In training camp, a week of practice can feel like a lifetime. That’s why every day of camp creates a new narrative or potential opportunity for players to break out. For quarterbacks, those workouts can be the difference between a complete buy-in from a fan base and utter summer disappointment.
The northeast leg of the Pro Football Network Training Camp Tour has ebbed and flowed with the play of quarterbacks, such as Zach Wilson of the New York Jets, Daniel Jones of the New York Giants, and Jalen Hurts of the Philadelphia Eagles.
Kaye’s Takeaways on Jalen Hurts, Zach Wilson, and Daniel Jones
After watching the Giants, Jets, and Eagles practice at their home stadiums in front of thousands of fans, it’s time to check the pulse of each squad’s starting QBs.
Hurts, Wilson, and Jones have all had their series of ups and downs this summer, but the past three days have helped elucidate their overall outlooks through two weeks of training camp.
Jets QB Zach Wilson improves his efficiency with help from a new pal
On Saturday, the Jets hosted their annual Green and White Scrimmage. The practice, which revolved around situational team drills and 11-on-11 drive simulations, was a nice test for Wilson, whose accuracy and efficiency were all over the place during the first two weeks of camp.
That said, Wilson got off to an electric start at MetLife Stadium. Working with the first-team offense, Wilson repeatedly targeted tight end Tyler Conklin, a free agent addition, over the middle of the field. The pair clearly has chemistry, and they connected on all of Conklin’s targets in team drills. Wilson’s passing productivity with Conklin eventually rubbed off on other playmakers, including fellow tight end C.J. Uzomah and wideout Corey Davis.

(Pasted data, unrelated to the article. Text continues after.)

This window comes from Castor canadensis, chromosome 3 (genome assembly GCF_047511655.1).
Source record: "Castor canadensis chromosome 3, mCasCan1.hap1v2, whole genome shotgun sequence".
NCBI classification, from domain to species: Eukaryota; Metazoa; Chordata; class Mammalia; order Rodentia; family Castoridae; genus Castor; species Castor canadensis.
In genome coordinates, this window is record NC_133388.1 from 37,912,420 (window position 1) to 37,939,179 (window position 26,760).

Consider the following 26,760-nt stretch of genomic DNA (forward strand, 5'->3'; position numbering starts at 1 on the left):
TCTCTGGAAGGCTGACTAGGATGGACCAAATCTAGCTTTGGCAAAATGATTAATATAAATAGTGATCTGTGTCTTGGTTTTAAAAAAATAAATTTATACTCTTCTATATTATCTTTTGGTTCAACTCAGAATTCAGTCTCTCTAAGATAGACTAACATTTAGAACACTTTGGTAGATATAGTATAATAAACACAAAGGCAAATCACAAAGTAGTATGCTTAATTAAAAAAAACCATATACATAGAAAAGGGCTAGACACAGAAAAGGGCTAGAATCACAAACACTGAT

Wilson looks much more comfortable throwing short and immediate passes than he did as a rookie. Those improvements have largely come with him targeting the middle of the field. Last season, the Jets had inconsistency at tight end, and frankly, the group lacked notable talent.
The signings of Conklin and Uzomah have bolstered an offense that can thrive in 12 personnel (1 RB, 2 TEs, 2 WRs). Wilson seems to be comfortable using the tight ends as safety blankets, and his connection with the new duo will open things up for his impressive stable of running backs and wide receivers like Davis, Elijah Moore, and first-round pick Garrett Wilson.
Right now, Zach Wilson appears to be on the verge of a major jump in development following a rough rookie season. There has still been the occasional blunder — such as a near-pick and a Del’Shawn Phillips interception on back-to-back plays — but Wilson looks to be gaining ground within the offense. He’s more comfortable in the pocket and seems to be seeing the field more clearly.